Cieslar, D and Collings, N and Dickinson, P and Glover, K and Darlington, A (2013) A novel system for reducing turbo-lag by injection of compressed gas into the exhaust manifold. SAE Technical Papers, 2.Full text not available from this repository.
A key challenge in achieving good transient performance of highly boosted engines is the difficulty of accelerating the turbocharger from low air flow conditions (turbo lag). Multi-stage turbocharging, electric turbocharger assistance, electric compressors and hybrid powertrains are helpful in the mitigation of this deficit, but these technologies add significant cost and integration effort. Air-assist systems have the potential to be more cost-effective. Injecting compressed air into the intake manifold has received considerable attention, but the performance improvement offered by this concept is severely constrained by the compressor surge limit. The literature describes many schemes for generating the compressed gas, often involving significant mechanical complexity and/or cost. In this paper we demonstrate a novel exhaust assist system in which a reservoir is charged during braking. Experiments have been conducted using a 2.0 litre light-duty Diesel engine equipped with exhaust gas recirculation (EGR) and variable geometry turbine (VGT) coupled to an AC transient dynamometer, which was controlled to mimic engine load during in-gear braking and acceleration. The experimental results confirm that the proposed system reduces the time to torque during the 3rd gear tip-in by around 60%. Such a significant improvement was possible due to the increased acceleration of turbocharger immediately after the tip-in. Injecting the compressed gas into the exhaust manifold circumvents the problem of compressor surge and is the key enabler of the superior performance of the proposed concept. Copyright © 2013 SAE International.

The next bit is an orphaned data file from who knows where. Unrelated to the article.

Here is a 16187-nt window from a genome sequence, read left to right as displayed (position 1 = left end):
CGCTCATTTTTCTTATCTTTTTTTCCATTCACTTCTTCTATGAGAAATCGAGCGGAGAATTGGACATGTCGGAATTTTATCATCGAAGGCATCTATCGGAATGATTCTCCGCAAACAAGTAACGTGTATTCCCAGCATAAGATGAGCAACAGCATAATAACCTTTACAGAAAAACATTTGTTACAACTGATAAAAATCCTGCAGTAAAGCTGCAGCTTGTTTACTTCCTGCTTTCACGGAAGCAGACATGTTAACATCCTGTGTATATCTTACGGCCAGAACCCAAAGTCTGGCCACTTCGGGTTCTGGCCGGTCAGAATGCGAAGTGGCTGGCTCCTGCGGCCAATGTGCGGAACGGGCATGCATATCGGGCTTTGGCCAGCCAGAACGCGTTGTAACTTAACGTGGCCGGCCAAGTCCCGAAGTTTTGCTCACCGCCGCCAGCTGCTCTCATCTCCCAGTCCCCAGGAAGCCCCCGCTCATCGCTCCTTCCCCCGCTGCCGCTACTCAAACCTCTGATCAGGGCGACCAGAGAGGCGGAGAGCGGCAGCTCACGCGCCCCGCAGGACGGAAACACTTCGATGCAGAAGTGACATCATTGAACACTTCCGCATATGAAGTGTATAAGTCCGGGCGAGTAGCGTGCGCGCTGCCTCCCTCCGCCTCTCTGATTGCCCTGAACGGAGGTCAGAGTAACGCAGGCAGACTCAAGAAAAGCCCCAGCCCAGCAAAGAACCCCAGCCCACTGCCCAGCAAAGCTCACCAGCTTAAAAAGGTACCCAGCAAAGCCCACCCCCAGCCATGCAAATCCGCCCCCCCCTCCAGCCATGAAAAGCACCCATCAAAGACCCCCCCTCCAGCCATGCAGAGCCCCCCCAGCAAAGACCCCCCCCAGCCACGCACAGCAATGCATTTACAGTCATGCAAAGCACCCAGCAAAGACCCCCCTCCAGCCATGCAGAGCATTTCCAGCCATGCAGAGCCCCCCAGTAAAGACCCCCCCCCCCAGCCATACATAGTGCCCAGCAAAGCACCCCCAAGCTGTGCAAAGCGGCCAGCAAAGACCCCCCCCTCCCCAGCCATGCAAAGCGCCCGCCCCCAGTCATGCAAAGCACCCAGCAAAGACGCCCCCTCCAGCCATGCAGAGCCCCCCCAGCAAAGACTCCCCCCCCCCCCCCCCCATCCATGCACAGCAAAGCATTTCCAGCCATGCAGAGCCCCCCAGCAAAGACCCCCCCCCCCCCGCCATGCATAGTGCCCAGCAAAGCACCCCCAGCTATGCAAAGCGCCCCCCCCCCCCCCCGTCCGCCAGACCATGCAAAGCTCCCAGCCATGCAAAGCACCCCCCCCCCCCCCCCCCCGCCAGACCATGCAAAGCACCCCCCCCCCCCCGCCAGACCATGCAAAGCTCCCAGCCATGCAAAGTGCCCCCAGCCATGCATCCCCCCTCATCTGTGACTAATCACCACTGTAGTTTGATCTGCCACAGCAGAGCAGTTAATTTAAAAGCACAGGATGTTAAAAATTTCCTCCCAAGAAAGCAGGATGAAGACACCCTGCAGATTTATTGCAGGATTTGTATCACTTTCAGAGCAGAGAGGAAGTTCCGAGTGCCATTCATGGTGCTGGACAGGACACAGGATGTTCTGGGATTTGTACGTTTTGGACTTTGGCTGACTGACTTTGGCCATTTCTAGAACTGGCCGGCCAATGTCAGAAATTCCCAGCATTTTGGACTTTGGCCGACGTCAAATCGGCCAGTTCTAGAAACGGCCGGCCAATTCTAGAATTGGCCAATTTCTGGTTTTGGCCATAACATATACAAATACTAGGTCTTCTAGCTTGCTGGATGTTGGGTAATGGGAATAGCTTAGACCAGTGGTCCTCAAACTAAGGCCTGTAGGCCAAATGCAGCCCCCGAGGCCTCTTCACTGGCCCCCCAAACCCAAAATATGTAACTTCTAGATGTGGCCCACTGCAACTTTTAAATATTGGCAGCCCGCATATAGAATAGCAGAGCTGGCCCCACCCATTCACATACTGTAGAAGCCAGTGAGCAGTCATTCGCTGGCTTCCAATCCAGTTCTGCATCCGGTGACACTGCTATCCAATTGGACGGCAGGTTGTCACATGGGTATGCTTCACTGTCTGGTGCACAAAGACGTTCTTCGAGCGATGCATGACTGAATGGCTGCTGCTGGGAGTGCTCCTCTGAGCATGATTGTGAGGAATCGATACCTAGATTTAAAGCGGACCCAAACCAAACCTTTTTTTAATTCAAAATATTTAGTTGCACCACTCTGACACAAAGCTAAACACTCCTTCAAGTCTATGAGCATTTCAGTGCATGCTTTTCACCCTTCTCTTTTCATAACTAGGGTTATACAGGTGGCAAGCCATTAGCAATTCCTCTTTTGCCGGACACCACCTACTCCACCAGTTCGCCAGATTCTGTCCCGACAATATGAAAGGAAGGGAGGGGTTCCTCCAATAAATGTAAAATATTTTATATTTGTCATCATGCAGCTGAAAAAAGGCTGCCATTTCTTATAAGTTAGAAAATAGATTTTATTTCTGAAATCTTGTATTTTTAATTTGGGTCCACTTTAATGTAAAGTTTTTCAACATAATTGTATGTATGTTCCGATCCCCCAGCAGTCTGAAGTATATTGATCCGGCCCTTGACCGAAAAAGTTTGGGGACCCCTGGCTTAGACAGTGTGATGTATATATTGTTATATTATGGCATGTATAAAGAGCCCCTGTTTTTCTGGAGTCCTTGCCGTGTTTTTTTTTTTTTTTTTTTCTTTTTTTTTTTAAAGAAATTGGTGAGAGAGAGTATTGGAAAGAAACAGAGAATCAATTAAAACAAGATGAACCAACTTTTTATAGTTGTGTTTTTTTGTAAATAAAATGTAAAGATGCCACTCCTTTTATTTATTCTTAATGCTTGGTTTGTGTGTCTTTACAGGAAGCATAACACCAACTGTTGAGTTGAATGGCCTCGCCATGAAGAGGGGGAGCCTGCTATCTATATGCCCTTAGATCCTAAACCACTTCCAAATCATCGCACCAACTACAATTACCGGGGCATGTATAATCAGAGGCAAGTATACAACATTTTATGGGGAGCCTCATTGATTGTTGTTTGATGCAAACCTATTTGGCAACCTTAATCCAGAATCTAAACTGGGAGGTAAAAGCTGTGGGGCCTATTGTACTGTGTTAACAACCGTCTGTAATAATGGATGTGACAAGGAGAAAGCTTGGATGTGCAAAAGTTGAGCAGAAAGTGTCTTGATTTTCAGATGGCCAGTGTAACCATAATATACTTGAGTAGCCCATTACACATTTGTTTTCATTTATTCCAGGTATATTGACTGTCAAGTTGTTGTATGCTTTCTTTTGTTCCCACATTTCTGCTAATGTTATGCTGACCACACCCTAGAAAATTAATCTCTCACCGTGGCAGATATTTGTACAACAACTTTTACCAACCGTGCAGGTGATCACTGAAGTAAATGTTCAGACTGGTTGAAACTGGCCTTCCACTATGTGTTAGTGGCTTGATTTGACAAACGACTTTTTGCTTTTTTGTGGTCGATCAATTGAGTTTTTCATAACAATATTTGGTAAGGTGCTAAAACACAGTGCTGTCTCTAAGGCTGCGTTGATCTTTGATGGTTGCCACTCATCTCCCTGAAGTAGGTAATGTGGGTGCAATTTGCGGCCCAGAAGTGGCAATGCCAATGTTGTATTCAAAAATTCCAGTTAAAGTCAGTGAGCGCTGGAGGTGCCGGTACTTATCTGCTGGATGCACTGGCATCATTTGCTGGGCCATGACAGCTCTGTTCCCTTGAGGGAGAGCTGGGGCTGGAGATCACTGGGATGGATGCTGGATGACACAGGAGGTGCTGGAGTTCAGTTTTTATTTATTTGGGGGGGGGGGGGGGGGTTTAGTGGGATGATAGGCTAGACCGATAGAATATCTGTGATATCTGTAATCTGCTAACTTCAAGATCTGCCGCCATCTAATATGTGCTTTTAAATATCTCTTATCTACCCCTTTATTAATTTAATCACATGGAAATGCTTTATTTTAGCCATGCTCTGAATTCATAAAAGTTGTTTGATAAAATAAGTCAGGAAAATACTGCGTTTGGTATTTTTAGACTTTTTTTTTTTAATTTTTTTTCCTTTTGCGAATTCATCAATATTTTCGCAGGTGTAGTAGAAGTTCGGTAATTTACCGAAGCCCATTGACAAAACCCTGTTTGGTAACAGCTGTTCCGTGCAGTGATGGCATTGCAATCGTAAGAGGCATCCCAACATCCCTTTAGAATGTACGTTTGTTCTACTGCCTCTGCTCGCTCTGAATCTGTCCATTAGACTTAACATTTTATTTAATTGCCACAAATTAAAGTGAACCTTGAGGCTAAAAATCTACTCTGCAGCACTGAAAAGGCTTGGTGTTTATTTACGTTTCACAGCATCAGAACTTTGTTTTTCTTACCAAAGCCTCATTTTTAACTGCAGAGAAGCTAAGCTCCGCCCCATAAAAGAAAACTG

|Divisions:||Div A > Energy|
Div F > Control
|Depositing User:||Cron Job|
|Date Deposited:||15 Dec 2015 13:33|
|Last Modified:||01 May 2016 03:27|